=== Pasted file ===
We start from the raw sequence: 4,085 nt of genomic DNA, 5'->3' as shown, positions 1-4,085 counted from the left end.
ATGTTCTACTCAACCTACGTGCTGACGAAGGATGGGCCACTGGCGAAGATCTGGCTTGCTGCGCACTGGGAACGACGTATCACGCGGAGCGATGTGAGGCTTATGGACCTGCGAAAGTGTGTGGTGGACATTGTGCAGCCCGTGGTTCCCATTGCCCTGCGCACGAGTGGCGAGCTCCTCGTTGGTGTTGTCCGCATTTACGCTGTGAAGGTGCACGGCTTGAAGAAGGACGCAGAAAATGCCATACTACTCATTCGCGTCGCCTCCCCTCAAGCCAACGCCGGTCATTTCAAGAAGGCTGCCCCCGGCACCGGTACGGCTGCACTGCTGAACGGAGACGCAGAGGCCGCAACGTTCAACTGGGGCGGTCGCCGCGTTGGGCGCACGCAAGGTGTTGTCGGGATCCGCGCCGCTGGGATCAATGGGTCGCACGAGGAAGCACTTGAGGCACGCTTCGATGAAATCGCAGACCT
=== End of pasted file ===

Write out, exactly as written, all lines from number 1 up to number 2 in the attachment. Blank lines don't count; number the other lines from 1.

We start from the raw sequence: 4,085 nt of genomic DNA, 5'->3' as shown, positions 1-4,085 counted from the left end.
ATGTTCTACTCAACCTACGTGCTGACGAAGGATGGGCCACTGGCGAAGATCTGGCTTGCTGCGCACTGGGAACGACGTATCACGCGGAGCGATGTGAGGCTTATGGACCTGCGAAAGTGTGTGGTGGACATTGTGCAGCCCGTGGTTCCCATTGCCCTGCGCACGAGTGGCGAGCTCCTCGTTGGTGTTGTCCGCATTTACGCTGTGAAGGTGCACGGCTTGAAGAAGGACGCAGAAAATGCCATACTACTCATTCGCGTCGCCTCCCCTCAAGCCAACGCCGGTCATTTCAAGAAGGCTGCCCCCGGCACCGGTACGGCTGCACTGCTGAACGGAGACGCAGAGGCCGCAACGTTCAACTGGGGCGGTCGCCGCGTTGGGCGCACGCAAGGTGTTGTCGGGATCCGCGCCGCTGGGATCAATGGGTCGCACGAGGAAGCACTTGAGGCACGCTTCGATGAAATCGCAGACCT